Teaching

When I got to graduate school, I was already certain that I wanted to teach. I had such an enriching and fulfilling experience during my undergraduate experience at a small liberal arts school that I couldn’t imagine being an academic in any other environment. Although this website is technically for my research, Earlham cares most about dedicated teaching. And as I said, I view my research as an extension of my teaching, as I’m still teaching, just in a slightly different way.

Below, I’ve listed the classes I teach at Earlham (in alphabetical order), with a small blurb about each of them. Every time I teach each one, I think “this one is my favorite!”

Comprehensive Senior Research (PSYC 486)All senior psychology majors must design and conduct an independent research project during one semester of their senior year. This involves coming up with a topic, doing background research, designing a study, gathering/creating materials and manipulations, obtaining IRB approval, collecting data, analyzing data, doing a public presentation, and writing an APA-style manuscript paper. I teach this course on a rotating basis with other members of my department.

Human-Animal Interactions (PSYC 358): This is one of my newest classes. Each week we cover a different topic, such as animals used for entertainment, eating animals, or animal-assisted therapy. In addition, as an upper-level research-focused class, we read primary literature each week and students design and conduct a small research project over the course of the semester. Most recently, I had students do research on perceptions of competence, warmth, and edibility across three categories of animals (pet, farm, or wild), how the wording of a proposed amendment to the Animal Welfare Act changes attitudes toward animal research, and willingness to engage in conservation related behaviors toward an endangered animal based on how conflict with humans was explained. This class is also part of the Integrated Pathway in Anthrozoology.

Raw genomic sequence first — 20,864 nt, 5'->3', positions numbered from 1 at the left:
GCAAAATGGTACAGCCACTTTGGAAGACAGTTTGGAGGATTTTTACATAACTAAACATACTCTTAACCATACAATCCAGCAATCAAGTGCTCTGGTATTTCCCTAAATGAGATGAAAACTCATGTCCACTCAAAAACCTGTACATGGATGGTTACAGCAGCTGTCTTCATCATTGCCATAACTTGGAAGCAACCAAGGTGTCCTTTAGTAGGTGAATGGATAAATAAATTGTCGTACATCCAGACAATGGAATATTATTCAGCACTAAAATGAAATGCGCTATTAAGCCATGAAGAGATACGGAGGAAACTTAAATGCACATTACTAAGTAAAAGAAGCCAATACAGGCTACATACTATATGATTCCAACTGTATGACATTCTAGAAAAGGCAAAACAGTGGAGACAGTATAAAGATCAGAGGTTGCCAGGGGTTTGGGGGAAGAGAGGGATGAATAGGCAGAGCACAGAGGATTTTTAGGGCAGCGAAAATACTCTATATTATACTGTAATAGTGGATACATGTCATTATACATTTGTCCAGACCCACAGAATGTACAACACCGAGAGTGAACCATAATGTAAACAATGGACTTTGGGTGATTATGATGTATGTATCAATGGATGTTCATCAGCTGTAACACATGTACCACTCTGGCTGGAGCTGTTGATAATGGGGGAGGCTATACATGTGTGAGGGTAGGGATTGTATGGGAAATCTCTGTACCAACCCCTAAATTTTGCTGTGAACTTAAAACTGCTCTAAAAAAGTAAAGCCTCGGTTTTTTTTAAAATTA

Human Sexuality (PSYC/WGSS 368): One of my two classes that cross-list with our Women’s, Gender, and Sexuality Studies major, Human Sexuality is a popular class on campus. In general, we cover a range of topics related to sexual behavior, from things as “basic” as anatomy (spoiler alert: it’s not that basic!), to those as expected as sexual orientation or STIs, and go as far as complex and divisive topics like sex work and pornography. In this class, no topic is off-limits. I have students apply and expand their knowledge by completing a “Public Service Announcement” final group project and I always end up wowed.